The Development of Christian Education in Eastern Africa: Sampling Johannes Ludwig Krapf (1837-1872)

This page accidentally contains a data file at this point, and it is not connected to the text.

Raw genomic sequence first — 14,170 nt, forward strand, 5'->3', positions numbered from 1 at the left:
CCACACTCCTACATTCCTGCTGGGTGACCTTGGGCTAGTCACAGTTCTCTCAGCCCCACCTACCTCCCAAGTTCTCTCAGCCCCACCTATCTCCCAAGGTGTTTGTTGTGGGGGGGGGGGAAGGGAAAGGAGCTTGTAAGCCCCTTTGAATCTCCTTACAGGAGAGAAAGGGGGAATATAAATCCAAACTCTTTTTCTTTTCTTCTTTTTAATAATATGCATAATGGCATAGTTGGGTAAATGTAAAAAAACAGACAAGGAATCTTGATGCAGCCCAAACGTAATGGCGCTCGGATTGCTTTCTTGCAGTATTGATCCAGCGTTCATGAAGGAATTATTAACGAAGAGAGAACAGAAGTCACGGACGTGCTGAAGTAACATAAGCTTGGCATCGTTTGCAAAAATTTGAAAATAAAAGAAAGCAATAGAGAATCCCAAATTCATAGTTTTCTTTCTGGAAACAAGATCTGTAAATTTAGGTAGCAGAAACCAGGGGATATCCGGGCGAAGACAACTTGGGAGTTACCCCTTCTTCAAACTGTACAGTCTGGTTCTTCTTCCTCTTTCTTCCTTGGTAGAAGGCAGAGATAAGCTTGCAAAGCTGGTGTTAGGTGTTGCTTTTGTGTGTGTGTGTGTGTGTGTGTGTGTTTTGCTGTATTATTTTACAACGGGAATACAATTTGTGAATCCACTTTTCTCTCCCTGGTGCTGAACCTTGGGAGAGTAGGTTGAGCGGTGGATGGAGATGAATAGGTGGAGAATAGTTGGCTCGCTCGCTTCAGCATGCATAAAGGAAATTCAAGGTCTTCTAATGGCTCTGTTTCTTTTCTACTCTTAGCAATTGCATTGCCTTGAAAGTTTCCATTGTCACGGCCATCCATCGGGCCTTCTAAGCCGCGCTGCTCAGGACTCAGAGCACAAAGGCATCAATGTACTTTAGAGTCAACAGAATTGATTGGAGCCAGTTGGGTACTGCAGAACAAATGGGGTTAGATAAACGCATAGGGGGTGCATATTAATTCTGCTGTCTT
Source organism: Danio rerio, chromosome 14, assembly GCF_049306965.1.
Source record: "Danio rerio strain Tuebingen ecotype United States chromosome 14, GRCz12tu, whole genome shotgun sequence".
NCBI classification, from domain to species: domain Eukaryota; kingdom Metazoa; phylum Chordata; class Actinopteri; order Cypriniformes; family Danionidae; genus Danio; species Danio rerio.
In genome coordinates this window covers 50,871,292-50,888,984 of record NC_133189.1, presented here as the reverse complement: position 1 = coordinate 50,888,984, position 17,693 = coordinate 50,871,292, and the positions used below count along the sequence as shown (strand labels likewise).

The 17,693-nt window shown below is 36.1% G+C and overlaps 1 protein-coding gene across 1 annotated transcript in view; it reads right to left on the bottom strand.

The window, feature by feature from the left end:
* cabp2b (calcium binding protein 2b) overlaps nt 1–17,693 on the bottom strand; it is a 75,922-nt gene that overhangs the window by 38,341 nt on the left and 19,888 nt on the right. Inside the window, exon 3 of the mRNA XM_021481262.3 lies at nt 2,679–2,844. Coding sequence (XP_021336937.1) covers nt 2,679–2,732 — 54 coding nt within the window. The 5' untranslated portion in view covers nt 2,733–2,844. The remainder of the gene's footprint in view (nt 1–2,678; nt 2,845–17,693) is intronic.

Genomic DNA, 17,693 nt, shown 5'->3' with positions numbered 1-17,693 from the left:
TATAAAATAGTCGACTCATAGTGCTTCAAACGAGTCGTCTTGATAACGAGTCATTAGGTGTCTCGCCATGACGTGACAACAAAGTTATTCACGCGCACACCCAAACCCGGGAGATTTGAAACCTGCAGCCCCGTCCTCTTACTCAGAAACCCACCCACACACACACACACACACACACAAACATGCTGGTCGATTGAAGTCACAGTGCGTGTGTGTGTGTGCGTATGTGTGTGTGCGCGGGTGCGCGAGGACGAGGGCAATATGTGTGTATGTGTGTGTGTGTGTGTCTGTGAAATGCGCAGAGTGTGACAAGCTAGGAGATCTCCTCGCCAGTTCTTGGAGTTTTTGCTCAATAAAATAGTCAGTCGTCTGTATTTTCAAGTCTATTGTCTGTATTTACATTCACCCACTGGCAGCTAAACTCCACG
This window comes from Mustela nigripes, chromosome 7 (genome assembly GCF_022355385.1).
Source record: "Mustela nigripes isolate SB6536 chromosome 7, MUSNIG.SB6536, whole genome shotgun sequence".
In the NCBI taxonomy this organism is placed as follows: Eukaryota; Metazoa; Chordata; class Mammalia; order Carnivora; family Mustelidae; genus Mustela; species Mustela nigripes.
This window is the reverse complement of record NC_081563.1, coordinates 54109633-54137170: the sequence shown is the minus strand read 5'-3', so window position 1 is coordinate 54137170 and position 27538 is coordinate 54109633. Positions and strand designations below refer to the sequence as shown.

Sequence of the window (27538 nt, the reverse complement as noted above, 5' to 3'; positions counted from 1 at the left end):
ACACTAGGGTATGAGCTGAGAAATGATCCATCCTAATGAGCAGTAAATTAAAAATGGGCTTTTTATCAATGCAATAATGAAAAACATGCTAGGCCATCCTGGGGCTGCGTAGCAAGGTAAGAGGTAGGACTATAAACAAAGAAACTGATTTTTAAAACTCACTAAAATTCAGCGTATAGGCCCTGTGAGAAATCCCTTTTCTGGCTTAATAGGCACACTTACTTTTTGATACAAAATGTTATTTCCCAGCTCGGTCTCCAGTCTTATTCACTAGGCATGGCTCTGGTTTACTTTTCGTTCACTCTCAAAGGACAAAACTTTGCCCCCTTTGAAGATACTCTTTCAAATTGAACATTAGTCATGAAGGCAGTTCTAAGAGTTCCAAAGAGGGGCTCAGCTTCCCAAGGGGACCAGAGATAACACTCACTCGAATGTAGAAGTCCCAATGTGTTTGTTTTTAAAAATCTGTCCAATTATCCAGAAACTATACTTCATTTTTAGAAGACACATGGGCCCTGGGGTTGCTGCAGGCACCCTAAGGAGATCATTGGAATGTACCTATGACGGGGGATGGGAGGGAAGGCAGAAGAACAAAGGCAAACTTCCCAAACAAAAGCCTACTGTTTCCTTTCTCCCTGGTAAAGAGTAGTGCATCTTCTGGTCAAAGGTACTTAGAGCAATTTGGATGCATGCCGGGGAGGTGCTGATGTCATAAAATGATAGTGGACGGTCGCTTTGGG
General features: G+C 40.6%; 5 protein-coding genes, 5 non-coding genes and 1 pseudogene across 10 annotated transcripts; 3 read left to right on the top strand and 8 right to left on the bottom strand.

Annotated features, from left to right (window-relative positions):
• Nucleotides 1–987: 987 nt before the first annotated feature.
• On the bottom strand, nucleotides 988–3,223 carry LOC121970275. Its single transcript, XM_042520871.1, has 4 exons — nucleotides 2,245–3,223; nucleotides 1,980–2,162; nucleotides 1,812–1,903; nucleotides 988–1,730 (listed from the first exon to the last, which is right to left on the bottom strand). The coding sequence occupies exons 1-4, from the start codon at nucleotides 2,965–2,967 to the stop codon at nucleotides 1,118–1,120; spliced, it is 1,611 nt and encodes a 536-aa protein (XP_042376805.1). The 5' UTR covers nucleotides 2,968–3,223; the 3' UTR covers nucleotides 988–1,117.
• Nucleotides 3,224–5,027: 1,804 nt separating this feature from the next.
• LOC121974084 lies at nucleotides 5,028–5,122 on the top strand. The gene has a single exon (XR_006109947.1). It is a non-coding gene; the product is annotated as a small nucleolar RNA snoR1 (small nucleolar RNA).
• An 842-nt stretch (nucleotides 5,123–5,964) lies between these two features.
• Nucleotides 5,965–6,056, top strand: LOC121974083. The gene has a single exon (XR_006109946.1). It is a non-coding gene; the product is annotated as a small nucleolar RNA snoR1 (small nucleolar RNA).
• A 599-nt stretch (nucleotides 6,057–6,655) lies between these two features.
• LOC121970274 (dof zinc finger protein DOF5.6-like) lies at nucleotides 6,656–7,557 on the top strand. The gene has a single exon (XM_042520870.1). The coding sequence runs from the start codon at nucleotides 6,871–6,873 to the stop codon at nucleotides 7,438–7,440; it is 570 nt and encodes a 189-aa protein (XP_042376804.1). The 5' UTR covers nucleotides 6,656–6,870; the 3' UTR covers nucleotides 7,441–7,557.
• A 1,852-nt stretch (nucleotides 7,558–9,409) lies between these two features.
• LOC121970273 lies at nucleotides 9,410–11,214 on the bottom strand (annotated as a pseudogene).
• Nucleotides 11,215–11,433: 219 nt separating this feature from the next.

Christian Education as in the Latin educatus sum is basically meant to nourish, to nurture, and to guide everyone into the truth of the Gospel; regardless of age, gender, denomination, status, and area of origin or background. In this paper, I intend to highlight how Christian Education (and theological education in general) was shaped and reshaped by the pioneer protestant missionary in Eastern Africa, Johannes Ludwig Krapf, in the 19th century. In his version of Christian or theological education, the article attempts to show how Krapf tried to carry out his role despite the challenges that he faced. These challenges included: rejections, threats to his life, and death of his wife and child due to tropical diseases. To this end, the article will attempt to show the importance of various methodologies in Christian/theological education. This includes: biblical translations, working closely with the locals and Use of Schools as Mediums of Christian/theological Education, among others. By retrieving the history of protestant Christianity as was propagated by Krapf, the article intends to demonstrate that the early theological education in Africa was problematic as its pioneers had to devise different approaches as the situation demanded. In its methodology, the article will start by surveying a historical overview of the Church as a teaching community from the first century CE, to the present. In turn, it will be able to demonstrate that even though there is room for improvement, Christian/theological education, in Africa today, has to follow in the same trajectory, as was propounded by Krapf and others.